David Aucourt is a 3D character artist with 5 years of experience in the industry. He currently resides in Toulouse, France, working as lead character artist at TAT Studio developing the characters for their next feature films and just starting to work as a freelancer. We couldn't wait to chat with him about the process behind his esteemed Batbarian piece. Take a look at what David had to say:

What inspired the creation of your Batbarian piece? Did you concept it yourself before modeling?

For this piece I was inspired by a sketch from Karl Kopinski. The sketch was a bit loose so I had to gather some references and then start a rough blockout in ZBrush. I usually prefer to experiment this way, finding the right shapes in 3d.


Can you walk us through your process for how you achieved the finer details in your textures? We're specifically impressed by the dirt on his skin and the scrapes on his weapons.

My texturing process is a mix of scanned data, procedural texturing and sculpting.

I usually start by creating simple smart materials in Substance Painter and drop them onto the lowest subdiv from ZBrush early in the process. I often start with the smart materials given in the software and tweak them depending on my needs. For example, I wasn’t happy with the leather grain I had, so I downloaded a scanned leather normal map on SurfaceMimic and plug it into the normal map slot of the smart material. I tend to always look at scanned data before spending too much time on tweaking a material, the result is usually better if your goal is realism.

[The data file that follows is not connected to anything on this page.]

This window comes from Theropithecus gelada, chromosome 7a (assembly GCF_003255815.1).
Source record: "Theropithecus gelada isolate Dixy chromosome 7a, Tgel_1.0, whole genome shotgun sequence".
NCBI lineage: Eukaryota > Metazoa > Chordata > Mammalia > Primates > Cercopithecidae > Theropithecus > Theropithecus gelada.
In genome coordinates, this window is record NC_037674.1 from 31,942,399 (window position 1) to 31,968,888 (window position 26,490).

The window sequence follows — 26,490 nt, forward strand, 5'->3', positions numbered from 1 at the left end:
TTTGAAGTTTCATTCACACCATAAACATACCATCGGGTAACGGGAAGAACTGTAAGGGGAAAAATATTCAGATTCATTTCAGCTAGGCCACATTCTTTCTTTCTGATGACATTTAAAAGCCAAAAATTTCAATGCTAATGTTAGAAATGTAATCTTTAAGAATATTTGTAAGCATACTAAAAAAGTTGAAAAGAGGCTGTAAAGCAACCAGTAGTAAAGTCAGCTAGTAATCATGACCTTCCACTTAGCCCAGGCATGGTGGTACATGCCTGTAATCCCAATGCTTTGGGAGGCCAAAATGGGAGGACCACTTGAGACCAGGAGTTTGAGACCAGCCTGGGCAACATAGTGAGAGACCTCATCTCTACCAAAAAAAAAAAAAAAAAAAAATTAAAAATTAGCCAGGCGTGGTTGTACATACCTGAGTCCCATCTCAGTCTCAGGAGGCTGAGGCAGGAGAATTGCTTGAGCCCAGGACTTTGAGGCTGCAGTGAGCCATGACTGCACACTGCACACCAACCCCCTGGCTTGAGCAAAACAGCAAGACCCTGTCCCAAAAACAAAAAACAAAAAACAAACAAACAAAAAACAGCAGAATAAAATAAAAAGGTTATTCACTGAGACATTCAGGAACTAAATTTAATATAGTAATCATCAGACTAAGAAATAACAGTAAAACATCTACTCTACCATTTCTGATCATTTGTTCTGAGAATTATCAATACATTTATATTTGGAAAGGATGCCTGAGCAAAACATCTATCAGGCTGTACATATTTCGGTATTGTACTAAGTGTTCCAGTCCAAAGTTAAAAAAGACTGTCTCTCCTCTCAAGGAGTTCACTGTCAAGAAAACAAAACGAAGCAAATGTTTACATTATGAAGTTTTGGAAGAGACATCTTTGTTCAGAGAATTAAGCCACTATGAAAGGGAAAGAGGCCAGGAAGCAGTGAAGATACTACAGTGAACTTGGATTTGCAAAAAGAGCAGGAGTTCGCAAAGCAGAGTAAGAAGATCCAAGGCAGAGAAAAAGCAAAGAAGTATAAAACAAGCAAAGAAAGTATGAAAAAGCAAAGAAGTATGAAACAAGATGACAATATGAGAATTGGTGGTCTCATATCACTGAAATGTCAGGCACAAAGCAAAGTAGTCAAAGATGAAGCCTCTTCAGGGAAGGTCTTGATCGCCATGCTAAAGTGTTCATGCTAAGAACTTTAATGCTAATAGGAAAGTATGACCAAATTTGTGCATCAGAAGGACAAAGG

At this point I then decide if the sculpt will need more work or not, like adding big scratches or whatever in ZBrush, basically it’s the detail that will break the procedural look. There is a lot of back and forth to see how the added detail is reacting with the smart material. The point for me here is to minimize the hand painted stuff in Substance Painter, maximizing the procedural aspect of it. I like this workflow because I won’t sculpt details if the procedural stuff is efficient enough, I think it has been a time saving process for this piece.

The process was a little bit different for the head. I used a TexturingXYZ map for surface detail in ZBrush and cross polarized photo textures projected in Mudbox for the albedo map. A dirt material was then blended on top of the skin shader in VRay.


Your fur and cloth are also both awesome and have a great weathered look - they definitely give the feel of having been through some wear and tear. Can you tell our users how was they were generated and what software was used?

For the cloth, I used Marvelous Designer to have a good starting point. I then bring the mesh into ZBrush to rework the topology and main folds. This is an important step to avoid the “Marvelous” look of the cloth. I also added memory folds and tears with the standard brush. For the texturing part, I made a fabric material in Painter and mainly used smart masks to blend dirt materials on top of the other materials. This was really handy because I could drag and drop this dirt materials on every objects.